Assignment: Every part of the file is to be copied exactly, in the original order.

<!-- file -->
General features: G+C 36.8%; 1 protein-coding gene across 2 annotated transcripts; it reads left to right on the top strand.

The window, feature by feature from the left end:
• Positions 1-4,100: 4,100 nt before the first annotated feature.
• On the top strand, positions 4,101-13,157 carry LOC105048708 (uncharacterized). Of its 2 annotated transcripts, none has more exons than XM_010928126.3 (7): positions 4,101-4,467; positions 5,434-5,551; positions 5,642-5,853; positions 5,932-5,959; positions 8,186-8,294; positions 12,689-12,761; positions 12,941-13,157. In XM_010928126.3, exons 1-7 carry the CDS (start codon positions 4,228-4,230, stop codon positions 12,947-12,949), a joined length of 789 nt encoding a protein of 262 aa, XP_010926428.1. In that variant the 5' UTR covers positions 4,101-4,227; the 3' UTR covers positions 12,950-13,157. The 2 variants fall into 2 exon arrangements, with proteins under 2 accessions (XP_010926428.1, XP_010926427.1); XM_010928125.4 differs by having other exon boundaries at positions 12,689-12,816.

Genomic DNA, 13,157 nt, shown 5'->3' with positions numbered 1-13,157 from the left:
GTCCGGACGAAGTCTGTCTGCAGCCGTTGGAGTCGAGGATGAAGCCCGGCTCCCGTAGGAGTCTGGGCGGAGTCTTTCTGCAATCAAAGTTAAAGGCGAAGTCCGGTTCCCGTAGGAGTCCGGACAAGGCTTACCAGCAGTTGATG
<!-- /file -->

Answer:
General features: G+C 36.8%; 1 protein-coding gene across 2 annotated transcripts; it reads left to right on the top strand.

The window, feature by feature from the left end:
• Positions 1-4,100: 4,100 nt before the first annotated feature.
• On the top strand, positions 4,101-13,157 carry LOC105048708 (uncharacterized). Of its 2 annotated transcripts, none has more exons than XM_010928126.3 (7): positions 4,101-4,467; positions 5,434-5,551; positions 5,642-5,853; positions 5,932-5,959; positions 8,186-8,294; positions 12,689-12,761; positions 12,941-13,157. In XM_010928126.3, exons 1-7 carry the CDS (start codon positions 4,228-4,230, stop codon positions 12,947-12,949), a joined length of 789 nt encoding a protein of 262 aa, XP_010926428.1. In that variant the 5' UTR covers positions 4,101-4,227; the 3' UTR covers positions 12,950-13,157. The 2 variants fall into 2 exon arrangements, with proteins under 2 accessions (XP_010926428.1, XP_010926427.1); XM_010928125.4 differs by having other exon boundaries at positions 12,689-12,816.

Genomic DNA, 13,157 nt, shown 5'->3' with positions numbered 1-13,157 from the left:
GTCCGGACGAAGTCTGTCTGCAGCCGTTGGAGTCGAGGATGAAGCCCGGCTCCCGTAGGAGTCTGGGCGGAGTCTTTCTGCAATCAAAGTTAAAGGCGAAGTCCGGTTCCCGTAGGAGTCCGGACAAGGCTTACCAGCAGTTGATG